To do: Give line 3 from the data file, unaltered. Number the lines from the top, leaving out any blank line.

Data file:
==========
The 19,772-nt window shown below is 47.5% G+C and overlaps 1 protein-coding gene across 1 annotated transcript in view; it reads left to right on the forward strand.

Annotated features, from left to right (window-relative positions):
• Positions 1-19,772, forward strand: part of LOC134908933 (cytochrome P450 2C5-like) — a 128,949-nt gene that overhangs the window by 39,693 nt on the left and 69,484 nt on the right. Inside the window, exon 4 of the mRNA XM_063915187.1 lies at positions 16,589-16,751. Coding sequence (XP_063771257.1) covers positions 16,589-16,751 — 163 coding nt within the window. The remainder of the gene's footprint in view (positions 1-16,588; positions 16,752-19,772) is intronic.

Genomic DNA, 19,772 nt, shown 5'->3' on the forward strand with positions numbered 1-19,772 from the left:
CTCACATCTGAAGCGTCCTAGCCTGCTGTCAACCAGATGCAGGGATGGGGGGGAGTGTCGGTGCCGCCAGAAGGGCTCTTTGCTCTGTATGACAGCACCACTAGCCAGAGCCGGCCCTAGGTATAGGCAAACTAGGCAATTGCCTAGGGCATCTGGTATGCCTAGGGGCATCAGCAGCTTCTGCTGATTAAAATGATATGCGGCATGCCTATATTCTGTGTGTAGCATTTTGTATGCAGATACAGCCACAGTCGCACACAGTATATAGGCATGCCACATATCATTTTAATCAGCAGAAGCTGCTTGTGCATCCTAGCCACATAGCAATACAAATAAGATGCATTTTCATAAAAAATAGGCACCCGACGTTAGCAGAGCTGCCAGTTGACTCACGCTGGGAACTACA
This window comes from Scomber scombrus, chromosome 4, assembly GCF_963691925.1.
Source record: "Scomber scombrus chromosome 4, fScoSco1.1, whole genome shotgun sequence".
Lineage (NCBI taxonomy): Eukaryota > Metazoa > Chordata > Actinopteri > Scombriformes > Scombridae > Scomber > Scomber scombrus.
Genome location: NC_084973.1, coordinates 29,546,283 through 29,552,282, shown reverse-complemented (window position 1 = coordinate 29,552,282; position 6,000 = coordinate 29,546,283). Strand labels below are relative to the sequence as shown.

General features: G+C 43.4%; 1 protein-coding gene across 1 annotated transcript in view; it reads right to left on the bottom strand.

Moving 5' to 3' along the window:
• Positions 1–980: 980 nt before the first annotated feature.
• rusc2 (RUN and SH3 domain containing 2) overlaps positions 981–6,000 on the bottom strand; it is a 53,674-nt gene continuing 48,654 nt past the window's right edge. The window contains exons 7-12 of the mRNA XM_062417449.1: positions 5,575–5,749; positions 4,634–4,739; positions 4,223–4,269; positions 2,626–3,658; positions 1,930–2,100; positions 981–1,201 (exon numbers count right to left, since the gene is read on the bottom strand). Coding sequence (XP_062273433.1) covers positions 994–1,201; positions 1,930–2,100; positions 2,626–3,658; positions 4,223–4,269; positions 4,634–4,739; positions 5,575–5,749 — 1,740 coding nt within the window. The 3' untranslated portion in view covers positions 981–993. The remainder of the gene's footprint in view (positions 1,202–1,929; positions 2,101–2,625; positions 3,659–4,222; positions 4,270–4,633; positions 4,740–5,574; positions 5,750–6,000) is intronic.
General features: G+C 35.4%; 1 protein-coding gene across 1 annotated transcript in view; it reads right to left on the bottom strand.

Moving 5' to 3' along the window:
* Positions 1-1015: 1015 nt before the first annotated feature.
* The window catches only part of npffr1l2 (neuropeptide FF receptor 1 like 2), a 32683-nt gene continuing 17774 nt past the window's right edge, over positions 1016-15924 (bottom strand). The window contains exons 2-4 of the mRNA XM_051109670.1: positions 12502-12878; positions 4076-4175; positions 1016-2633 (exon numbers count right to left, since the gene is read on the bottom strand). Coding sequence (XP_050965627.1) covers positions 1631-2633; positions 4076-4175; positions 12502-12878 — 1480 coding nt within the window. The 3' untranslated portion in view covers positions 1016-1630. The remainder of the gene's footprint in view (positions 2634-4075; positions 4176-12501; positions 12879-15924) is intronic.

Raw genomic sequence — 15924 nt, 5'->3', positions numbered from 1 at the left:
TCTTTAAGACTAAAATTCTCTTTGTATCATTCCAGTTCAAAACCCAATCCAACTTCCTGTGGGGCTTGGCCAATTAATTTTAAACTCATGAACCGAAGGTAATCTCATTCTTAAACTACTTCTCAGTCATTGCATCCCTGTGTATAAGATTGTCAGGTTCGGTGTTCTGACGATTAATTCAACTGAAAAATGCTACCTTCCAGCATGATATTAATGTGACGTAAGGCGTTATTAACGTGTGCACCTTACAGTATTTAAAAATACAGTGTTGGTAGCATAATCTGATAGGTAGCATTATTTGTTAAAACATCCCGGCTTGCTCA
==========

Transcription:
• Positions 1-19,772, forward strand: part of LOC134908933 (cytochrome P450 2C5-like) — a 128,949-nt gene that overhangs the window by 39,693 nt on the left and 69,484 nt on the right. Inside the window, exon 4 of the mRNA XM_063915187.1 lies at positions 16,589-16,751. Coding sequence (XP_063771257.1) covers positions 16,589-16,751 — 163 coding nt within the window. The remainder of the gene's footprint in view (positions 1-16,588; positions 16,752-19,772) is intronic.